The war in Iraq was dragging on long past President George W. Bush’s declaration in May 2003 of the end of formal hostilities. In 2004, the Defense Department, wary of the political pain of reviving the military draft, called up most of the National Guard. The Guard consists of volunteers for state military units headed by the state’s governor but answerable to the commander in chief, the president. Most Guard volunteers expect to serve and keep the peace at home in their states, not fight in a war overseas.
State and local governments made it known that they were being adversely affected by the war. At the 2004 annual meeting of the National Governors Association, governors from both political parties fretted that the call-up had slashed the numbers of the National Guard available for states’ needs by as much as 60 percent. Their concerns made the front page of the New York Times. The story began, “Many of the nation’s governors complained…that they were facing severe manpower shortages in guarding prisoners, fighting wildfires, preparing for hurricanes and floods and policing the streets.”Sarah Kershaw, “Governors Tell of War’s Impact on Local Needs,” New York Times, July 20, 2004, A1.
This involvement of state governors in foreign policy illustrates the complexity of American federalism. The national government has an impact on state and local governments, which in turn influence each other and the national government.
The story also shows how the news media’s depictions can connect and affect different levels of government within the United States. The governors meet each year to exchange ideas and express common concerns. These meetings give them an opportunity to try to use the news media to bring public attention to their concerns, lobby the national government, and reap policy benefits for their states.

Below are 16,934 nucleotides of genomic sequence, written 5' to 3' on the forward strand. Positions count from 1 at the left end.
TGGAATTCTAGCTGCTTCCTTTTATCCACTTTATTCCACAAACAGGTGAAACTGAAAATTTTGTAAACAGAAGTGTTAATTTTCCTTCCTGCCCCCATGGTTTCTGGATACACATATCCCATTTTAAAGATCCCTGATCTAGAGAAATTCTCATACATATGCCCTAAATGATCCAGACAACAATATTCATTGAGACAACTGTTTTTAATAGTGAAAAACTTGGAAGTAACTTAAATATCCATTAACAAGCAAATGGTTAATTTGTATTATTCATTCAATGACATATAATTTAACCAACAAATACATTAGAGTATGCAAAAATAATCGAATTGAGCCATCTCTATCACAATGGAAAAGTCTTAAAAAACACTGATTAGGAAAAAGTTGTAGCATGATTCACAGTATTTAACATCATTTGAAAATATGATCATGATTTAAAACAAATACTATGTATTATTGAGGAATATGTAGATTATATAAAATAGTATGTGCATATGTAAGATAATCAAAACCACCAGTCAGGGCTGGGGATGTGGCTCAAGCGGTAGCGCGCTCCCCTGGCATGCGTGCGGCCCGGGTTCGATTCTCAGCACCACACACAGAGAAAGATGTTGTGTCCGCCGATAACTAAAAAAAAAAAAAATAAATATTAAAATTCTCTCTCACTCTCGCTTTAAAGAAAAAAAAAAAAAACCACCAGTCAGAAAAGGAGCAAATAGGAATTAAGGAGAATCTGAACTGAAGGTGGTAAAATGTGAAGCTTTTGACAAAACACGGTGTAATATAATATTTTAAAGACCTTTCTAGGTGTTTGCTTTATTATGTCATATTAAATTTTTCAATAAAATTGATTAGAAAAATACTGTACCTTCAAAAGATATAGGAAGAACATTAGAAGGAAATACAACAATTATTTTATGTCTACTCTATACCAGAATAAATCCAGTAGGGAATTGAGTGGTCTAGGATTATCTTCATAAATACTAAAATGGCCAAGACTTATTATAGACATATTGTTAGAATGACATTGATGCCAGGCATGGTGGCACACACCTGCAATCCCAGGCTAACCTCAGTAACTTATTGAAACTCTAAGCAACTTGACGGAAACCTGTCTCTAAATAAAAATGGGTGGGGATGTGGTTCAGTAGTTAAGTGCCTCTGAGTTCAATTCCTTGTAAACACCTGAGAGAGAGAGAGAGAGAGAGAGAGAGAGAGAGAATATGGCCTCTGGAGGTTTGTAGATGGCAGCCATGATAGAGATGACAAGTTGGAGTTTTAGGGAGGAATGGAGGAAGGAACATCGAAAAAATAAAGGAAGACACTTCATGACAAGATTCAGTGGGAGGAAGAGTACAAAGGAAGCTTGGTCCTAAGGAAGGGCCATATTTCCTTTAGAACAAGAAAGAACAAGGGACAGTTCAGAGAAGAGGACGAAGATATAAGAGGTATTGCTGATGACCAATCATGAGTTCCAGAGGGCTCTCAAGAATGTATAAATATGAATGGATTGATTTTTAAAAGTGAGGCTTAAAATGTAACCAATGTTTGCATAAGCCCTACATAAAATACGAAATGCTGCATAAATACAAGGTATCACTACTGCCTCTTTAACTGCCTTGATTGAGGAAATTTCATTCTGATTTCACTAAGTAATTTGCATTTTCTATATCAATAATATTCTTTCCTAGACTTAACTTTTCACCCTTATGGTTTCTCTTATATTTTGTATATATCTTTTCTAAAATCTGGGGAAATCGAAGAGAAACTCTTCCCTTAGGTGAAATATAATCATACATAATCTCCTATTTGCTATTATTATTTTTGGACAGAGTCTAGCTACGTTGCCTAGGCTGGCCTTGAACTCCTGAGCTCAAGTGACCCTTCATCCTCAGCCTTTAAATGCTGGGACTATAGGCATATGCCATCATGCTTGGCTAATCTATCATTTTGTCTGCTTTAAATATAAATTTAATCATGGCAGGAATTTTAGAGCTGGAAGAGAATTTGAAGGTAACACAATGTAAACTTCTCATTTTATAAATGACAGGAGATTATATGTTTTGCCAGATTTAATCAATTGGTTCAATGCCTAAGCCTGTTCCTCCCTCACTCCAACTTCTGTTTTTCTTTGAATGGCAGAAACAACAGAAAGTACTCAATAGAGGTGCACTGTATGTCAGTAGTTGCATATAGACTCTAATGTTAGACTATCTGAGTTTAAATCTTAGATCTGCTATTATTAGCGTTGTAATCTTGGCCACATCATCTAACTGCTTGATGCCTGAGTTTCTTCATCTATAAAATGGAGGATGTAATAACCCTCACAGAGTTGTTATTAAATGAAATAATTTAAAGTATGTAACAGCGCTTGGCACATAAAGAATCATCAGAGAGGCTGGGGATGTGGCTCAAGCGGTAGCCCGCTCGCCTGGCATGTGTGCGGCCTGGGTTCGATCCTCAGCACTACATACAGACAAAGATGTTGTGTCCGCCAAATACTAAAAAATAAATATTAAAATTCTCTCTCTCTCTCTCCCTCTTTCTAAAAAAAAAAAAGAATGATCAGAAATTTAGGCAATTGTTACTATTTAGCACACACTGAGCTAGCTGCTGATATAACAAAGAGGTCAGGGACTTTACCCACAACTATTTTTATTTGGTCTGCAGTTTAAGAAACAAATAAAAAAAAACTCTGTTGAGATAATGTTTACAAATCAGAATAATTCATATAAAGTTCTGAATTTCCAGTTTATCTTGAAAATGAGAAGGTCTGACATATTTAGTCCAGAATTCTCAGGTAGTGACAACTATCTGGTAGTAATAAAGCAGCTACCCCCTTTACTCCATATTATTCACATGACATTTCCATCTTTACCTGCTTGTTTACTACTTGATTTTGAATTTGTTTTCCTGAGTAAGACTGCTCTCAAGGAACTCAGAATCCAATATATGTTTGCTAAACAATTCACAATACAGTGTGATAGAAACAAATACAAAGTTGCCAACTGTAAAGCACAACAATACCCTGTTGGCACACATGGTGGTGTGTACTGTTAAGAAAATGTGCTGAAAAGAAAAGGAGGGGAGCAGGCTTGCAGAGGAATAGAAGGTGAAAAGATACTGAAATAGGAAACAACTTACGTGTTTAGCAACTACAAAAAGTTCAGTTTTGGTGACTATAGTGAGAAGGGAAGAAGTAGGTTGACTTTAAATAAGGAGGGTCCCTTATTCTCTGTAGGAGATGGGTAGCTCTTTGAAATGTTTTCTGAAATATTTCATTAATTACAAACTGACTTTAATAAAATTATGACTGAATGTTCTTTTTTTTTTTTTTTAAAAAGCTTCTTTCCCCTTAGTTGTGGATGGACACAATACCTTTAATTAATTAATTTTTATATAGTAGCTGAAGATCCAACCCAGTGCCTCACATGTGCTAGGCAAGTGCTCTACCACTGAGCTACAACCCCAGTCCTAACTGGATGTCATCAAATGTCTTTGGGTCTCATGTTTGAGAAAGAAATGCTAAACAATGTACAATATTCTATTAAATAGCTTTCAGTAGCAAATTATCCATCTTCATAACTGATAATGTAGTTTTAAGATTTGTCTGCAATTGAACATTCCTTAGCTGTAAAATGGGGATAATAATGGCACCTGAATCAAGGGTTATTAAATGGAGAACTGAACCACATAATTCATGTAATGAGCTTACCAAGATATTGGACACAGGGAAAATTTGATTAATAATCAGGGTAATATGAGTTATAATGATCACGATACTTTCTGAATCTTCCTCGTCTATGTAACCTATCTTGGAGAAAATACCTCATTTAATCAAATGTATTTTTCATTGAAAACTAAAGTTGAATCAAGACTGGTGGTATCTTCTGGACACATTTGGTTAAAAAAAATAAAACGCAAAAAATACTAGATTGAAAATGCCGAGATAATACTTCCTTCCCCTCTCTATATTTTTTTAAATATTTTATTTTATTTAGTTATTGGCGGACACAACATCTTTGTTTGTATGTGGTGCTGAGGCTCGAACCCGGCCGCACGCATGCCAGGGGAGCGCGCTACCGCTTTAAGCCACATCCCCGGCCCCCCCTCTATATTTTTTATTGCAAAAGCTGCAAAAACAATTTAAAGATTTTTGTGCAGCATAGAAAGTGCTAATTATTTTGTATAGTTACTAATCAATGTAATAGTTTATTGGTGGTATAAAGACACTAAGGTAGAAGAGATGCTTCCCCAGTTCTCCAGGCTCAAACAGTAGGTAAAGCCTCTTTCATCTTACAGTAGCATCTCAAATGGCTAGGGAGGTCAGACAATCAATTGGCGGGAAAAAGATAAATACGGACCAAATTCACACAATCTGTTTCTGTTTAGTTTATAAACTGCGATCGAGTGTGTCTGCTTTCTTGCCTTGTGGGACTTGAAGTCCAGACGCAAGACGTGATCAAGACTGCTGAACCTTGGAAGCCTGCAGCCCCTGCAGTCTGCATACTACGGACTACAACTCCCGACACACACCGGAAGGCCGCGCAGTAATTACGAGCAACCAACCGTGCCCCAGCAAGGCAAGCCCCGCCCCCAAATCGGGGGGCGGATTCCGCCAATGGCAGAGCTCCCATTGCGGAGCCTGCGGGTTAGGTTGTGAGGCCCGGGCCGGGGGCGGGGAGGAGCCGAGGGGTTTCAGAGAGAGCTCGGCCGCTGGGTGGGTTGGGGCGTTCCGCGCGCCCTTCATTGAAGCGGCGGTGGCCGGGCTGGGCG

But the coverage the governors received in the Iraq case was exceptional. The news media seldom communicate the dynamic complexity of government across national, state, and local levels. Online media are better at enabling people to negotiate the bewildering thicket of the federal system and communicate between levels of government.
Federalism is the allocation of powers and responsibilities among national, state, and local governments and the intergovernmental relations between them. The essence of federalism is that “all levels of government in the United States significantly participate in all activities of government.”See Morton Grodzins’s classic book The American System: A New View of Government in the United States (Chicago: Rand McNally, 1966), 13. At the same time, each level of government is partially autonomous from the rest.We follow the founders who reserved “national government” for the legislative, presidential, and judicial branches at the national level, saving “federal government” for the entity consisting of national, state, and local levels. See Paul E. Peterson, The Price of Federalism (Washington, DC: Brookings, 1995), 13–14.